There's a reason why plywood, as ordinary and unexciting as it sounds these days, is a nearly ubiquitous building material. It's strong, light, affordable, and versatile, making it a choice material that architects, engineers, and makers reach out for over and over. Opening on July 15, the new “Plywood: Material of the Modern World” exhibition in the Victoria & Albert Museum in London reveals plywood's eclectic yet integral role in helping shape the modern world.
Co-curated by the V&A’s Christopher Wilk and Elizabeth Bisley, the exhibition showcases over 120 plywood objects spanning from the 1850s to the present, including new acquisitions that are being publicly displayed for the first time. The exhibition explores early experiments of plywood to groundbreaking designs such as the WWII-era de Havilland Mosquito airplane.
And don't forget to check out furniture pieces by modernist icons like Ray and Charles Eames, Alvar Aalto, Marcel Breuer, Grete Jalk, and Robin Day.
The exhibition also focuses on three milestones in the evolution of plywood manufacturing: the invention of the rotary veneer cutter in the early 19th century; the advent of molding techniques that inspired 1930s modernism; and plywood’s more recent dominance as a material for CNC-cutting and digital fabrication.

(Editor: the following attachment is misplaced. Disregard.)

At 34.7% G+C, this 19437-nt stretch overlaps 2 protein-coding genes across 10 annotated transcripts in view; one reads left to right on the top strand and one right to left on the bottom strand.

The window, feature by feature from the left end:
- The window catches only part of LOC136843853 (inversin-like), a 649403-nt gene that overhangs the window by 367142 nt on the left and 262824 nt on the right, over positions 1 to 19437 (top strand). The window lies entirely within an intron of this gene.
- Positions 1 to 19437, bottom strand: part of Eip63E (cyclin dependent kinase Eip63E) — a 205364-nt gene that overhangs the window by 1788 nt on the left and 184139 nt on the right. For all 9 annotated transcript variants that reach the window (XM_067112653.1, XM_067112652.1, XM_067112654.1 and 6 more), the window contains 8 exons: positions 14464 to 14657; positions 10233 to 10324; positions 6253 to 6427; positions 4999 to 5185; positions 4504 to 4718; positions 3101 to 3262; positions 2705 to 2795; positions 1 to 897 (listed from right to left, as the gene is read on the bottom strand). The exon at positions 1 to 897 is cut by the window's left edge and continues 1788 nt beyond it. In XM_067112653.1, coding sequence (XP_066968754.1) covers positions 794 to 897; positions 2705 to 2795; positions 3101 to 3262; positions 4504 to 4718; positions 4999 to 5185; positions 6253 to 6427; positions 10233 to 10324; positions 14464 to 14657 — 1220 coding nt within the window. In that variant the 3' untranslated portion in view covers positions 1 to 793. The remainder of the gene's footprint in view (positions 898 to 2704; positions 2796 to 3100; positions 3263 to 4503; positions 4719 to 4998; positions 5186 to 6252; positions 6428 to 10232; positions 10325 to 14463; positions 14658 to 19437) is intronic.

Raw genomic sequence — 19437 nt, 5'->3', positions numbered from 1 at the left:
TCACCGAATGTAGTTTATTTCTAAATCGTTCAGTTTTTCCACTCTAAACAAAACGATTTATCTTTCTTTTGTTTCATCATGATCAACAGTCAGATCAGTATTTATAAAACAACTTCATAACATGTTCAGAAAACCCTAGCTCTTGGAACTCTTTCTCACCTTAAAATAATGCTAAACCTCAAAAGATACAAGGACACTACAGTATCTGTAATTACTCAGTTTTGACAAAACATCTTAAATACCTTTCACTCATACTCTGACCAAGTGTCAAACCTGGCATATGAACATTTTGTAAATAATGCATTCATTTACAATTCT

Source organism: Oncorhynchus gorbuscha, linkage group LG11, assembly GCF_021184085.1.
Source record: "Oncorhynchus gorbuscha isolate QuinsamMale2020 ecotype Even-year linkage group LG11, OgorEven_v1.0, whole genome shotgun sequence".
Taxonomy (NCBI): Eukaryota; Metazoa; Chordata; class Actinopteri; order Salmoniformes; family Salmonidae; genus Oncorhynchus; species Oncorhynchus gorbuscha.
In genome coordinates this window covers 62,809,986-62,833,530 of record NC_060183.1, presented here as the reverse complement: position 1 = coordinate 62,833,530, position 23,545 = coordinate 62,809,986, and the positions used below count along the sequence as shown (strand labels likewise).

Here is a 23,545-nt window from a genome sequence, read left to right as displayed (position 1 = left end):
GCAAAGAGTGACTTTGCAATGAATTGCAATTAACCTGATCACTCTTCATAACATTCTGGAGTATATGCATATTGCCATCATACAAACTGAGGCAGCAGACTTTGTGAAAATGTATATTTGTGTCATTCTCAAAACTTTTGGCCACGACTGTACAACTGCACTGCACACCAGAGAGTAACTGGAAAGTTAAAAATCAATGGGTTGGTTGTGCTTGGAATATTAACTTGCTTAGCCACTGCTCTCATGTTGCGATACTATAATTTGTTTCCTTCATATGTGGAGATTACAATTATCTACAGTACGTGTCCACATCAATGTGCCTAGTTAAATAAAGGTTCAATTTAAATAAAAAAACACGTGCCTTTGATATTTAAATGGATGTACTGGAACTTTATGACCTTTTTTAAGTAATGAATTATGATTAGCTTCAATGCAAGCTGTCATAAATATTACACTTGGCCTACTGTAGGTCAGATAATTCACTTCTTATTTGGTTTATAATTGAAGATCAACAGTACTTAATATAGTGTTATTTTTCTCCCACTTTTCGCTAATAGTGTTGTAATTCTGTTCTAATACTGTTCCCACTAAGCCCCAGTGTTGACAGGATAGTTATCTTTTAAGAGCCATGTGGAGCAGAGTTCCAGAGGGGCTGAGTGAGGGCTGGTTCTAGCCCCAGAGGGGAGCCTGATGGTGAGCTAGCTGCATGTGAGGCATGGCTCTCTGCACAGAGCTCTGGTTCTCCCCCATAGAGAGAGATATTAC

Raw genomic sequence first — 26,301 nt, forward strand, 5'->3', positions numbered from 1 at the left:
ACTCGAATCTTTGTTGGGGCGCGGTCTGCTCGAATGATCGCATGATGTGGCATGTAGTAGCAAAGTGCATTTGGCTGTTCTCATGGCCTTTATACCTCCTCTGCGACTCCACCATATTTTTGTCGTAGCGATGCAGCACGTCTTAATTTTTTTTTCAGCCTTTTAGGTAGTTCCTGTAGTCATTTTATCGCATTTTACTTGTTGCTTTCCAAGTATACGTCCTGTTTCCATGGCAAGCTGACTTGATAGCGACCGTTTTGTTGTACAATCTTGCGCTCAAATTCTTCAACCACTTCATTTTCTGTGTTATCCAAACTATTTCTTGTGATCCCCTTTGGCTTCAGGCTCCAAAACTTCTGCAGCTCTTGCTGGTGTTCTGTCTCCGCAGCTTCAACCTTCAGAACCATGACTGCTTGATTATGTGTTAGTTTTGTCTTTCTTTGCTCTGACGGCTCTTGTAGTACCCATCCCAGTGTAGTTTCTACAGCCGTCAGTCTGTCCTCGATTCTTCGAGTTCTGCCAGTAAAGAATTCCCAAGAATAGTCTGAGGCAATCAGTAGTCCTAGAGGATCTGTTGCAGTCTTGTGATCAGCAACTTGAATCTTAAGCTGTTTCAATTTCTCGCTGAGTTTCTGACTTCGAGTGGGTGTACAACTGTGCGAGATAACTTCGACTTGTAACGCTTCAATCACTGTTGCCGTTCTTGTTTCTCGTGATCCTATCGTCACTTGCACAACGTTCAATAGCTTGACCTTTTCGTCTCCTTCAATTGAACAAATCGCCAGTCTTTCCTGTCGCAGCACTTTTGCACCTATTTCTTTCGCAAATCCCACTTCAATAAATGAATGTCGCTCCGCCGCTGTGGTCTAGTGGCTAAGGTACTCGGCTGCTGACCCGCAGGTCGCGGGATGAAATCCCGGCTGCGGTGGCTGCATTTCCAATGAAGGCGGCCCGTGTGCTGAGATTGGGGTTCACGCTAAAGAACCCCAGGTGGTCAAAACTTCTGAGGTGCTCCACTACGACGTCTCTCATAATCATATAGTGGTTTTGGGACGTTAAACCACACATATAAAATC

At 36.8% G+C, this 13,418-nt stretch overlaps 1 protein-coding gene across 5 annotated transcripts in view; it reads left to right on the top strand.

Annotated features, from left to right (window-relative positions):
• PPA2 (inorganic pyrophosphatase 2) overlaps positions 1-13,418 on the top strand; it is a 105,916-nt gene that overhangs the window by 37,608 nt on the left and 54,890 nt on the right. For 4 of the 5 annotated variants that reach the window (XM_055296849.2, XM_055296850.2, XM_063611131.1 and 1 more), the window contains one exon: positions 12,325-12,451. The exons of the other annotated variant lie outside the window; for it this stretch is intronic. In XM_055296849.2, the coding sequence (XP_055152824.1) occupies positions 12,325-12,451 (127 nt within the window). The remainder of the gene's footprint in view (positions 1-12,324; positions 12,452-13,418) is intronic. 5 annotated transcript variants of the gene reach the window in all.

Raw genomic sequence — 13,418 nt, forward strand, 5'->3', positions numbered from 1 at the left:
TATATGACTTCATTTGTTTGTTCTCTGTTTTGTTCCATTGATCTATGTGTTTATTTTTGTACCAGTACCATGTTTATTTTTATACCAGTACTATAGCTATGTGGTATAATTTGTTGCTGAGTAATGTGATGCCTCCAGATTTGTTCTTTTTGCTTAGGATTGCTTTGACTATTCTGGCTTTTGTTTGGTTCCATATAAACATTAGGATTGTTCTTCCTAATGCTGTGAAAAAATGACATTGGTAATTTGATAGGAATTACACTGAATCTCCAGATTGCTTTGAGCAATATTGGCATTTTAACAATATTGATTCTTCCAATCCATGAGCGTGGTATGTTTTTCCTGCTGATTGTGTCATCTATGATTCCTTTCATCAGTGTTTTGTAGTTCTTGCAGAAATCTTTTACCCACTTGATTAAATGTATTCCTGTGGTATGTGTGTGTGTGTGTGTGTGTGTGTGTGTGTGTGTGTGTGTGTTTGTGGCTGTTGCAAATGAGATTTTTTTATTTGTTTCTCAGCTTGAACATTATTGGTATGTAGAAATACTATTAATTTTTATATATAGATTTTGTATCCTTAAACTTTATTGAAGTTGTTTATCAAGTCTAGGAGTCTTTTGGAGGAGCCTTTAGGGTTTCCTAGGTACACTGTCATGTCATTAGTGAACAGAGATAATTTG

In the museum's John Madejski Garden, Canadian practice Patkau Architects designed a cluster of charming ice skating shelters (pictured above) made from bending flexible plywood sheets attached to a timber frame. Originally designed to sit on a frozen river in Winnipeg, the shelters are open to all visitors to take a seat.
“Plywood is such a common, everyday material that most people barely notice when it is used,” says co-curator Christopher Wilk. “One could say that it has been hidden in plain sight. Since Victorian times, it has been one of the most popular and versatile materials used in manufacturing, and by designers and architects. Today it is more popular than ever.”
“Plywood: Material of the Modern World” will be open until November 12, 2017. Admission is free!
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